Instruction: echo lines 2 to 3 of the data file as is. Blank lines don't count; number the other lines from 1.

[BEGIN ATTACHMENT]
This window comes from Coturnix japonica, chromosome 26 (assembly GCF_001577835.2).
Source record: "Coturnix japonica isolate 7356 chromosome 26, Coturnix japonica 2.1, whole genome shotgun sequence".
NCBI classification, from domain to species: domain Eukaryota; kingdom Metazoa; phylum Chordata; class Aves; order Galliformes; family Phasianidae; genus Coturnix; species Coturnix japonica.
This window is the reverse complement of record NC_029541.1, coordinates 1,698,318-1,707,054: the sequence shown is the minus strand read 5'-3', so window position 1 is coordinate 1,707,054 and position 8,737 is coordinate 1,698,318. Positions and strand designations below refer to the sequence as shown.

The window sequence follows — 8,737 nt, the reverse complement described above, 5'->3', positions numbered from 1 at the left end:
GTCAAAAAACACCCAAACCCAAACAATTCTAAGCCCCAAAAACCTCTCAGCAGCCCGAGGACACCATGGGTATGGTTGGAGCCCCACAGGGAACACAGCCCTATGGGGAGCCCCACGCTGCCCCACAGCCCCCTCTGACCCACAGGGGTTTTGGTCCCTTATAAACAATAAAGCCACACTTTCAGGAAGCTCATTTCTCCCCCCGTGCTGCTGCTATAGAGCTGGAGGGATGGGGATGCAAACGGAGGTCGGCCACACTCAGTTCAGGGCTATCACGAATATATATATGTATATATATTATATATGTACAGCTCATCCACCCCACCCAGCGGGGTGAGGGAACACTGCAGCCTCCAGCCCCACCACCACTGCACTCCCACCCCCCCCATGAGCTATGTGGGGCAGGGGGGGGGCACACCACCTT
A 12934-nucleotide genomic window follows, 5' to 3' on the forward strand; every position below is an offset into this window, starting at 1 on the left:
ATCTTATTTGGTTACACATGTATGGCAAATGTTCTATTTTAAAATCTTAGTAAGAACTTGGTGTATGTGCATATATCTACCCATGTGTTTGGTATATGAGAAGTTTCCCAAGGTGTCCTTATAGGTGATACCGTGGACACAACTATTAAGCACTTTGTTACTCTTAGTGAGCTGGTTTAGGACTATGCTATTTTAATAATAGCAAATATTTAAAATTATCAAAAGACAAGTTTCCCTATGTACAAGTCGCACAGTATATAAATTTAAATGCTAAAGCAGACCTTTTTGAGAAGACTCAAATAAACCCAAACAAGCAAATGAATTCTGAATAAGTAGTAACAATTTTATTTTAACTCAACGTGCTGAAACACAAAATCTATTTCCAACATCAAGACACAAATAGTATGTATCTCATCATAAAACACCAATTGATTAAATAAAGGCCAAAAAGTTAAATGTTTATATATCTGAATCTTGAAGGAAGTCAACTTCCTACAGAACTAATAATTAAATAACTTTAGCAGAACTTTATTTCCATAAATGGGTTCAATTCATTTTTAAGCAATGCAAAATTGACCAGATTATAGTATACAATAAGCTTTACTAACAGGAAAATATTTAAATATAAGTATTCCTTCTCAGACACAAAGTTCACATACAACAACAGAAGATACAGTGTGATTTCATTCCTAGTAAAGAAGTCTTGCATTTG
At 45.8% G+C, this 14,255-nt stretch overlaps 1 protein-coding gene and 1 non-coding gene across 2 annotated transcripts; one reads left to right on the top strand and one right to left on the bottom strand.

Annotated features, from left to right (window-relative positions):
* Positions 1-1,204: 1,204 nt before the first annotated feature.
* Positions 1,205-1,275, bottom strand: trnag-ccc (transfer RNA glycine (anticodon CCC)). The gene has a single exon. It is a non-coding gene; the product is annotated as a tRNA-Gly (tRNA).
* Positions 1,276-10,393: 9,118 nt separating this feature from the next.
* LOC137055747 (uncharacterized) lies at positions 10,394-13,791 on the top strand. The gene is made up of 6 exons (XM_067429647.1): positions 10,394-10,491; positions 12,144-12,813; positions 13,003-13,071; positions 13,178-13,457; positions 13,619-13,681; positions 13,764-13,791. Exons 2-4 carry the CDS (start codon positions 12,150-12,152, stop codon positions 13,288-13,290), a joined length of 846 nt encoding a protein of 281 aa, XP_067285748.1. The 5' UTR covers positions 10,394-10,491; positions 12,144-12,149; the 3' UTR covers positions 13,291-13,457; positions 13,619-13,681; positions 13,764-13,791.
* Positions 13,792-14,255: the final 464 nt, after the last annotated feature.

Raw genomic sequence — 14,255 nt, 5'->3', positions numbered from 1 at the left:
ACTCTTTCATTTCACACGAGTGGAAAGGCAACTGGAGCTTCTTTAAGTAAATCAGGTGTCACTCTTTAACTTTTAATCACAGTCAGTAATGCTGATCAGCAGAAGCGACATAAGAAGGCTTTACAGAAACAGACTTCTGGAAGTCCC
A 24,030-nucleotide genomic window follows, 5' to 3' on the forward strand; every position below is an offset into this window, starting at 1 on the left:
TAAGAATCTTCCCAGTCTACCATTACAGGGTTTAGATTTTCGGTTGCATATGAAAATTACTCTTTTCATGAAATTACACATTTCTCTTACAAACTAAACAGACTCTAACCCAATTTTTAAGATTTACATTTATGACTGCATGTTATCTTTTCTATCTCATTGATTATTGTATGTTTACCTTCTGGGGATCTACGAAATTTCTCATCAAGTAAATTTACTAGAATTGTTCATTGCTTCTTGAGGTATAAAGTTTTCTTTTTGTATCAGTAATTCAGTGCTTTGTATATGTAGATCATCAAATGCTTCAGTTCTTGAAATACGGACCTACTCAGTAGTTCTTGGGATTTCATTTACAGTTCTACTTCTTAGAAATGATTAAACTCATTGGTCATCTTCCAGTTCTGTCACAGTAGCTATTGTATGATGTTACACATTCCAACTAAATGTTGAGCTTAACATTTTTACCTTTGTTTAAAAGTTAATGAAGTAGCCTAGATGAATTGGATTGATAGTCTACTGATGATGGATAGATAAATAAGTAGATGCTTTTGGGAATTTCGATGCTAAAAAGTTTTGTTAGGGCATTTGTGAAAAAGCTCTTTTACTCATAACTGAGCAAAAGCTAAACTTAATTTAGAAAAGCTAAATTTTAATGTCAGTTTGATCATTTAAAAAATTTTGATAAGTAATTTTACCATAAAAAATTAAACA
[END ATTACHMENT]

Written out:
Source record: "Coturnix japonica isolate 7356 chromosome 26, Coturnix japonica 2.1, whole genome shotgun sequence".
NCBI classification, from domain to species: domain Eukaryota; kingdom Metazoa; phylum Chordata; class Aves; order Galliformes; family Phasianidae; genus Coturnix; species Coturnix japonica.